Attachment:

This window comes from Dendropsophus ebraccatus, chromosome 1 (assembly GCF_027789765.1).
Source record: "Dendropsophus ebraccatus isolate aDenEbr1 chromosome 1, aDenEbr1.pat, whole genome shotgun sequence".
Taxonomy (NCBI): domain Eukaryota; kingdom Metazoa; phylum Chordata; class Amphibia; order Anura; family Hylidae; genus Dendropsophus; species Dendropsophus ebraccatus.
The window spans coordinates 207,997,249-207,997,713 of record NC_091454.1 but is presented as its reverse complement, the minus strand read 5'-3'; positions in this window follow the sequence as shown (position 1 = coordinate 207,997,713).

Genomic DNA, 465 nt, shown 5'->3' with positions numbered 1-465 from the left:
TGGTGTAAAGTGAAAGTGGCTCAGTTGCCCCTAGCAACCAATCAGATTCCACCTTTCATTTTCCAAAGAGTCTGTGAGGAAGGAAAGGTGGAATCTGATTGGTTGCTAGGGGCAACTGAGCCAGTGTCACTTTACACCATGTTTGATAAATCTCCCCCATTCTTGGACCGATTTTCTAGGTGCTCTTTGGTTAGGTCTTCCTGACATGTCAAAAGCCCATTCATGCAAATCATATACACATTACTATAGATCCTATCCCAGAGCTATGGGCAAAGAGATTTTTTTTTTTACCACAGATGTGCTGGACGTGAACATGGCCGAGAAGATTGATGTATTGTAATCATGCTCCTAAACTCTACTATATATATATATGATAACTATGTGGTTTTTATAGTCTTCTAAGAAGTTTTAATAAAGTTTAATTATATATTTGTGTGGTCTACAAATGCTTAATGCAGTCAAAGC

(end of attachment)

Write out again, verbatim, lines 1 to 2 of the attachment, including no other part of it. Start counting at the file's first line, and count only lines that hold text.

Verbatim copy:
This window comes from Dendropsophus ebraccatus, chromosome 1 (assembly GCF_027789765.1).
Source record: "Dendropsophus ebraccatus isolate aDenEbr1 chromosome 1, aDenEbr1.pat, whole genome shotgun sequence".